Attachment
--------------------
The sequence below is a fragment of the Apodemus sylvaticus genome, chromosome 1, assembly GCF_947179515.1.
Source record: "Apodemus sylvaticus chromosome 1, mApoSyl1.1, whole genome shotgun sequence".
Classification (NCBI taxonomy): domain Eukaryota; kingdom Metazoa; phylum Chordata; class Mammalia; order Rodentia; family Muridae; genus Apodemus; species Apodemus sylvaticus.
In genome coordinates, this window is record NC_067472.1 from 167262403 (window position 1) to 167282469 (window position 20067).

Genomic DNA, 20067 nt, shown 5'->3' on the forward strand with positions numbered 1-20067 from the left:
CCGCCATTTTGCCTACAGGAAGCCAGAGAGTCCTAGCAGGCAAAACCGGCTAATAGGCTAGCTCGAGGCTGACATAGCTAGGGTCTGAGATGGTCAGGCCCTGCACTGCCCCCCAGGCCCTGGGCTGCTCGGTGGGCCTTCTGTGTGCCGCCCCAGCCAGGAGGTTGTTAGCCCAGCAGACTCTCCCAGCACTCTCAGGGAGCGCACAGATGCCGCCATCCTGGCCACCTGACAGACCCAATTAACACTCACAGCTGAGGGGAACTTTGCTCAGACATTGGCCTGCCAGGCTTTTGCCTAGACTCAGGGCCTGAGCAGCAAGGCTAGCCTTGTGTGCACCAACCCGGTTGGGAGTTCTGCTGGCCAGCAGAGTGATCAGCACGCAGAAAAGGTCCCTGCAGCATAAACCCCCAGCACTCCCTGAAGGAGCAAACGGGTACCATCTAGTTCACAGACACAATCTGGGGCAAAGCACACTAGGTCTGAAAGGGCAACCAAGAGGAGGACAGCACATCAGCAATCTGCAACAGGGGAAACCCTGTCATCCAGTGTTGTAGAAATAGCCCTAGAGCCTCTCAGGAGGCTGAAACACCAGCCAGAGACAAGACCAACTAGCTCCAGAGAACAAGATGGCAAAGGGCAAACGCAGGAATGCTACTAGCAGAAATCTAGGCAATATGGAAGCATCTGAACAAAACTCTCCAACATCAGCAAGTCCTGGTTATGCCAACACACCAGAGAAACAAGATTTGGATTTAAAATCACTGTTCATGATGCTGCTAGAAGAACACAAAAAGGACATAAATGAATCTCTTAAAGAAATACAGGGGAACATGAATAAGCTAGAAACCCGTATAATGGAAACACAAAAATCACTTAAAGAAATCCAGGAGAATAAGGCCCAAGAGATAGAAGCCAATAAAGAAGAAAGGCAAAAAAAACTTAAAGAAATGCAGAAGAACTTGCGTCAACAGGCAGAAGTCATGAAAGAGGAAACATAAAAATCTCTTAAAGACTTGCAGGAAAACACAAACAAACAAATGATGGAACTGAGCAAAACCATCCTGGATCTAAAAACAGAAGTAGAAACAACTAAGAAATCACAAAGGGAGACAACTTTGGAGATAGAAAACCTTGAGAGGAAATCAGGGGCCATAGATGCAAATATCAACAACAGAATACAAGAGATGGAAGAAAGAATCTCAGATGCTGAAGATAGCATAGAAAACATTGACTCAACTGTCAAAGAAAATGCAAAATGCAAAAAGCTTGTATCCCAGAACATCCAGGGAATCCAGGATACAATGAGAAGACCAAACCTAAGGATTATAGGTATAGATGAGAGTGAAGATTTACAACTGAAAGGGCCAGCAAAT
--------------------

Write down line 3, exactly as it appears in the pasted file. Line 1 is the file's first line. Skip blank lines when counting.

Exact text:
Classification (NCBI taxonomy): domain Eukaryota; kingdom Metazoa; phylum Chordata; class Mammalia; order Rodentia; family Muridae; genus Apodemus; species Apodemus sylvaticus.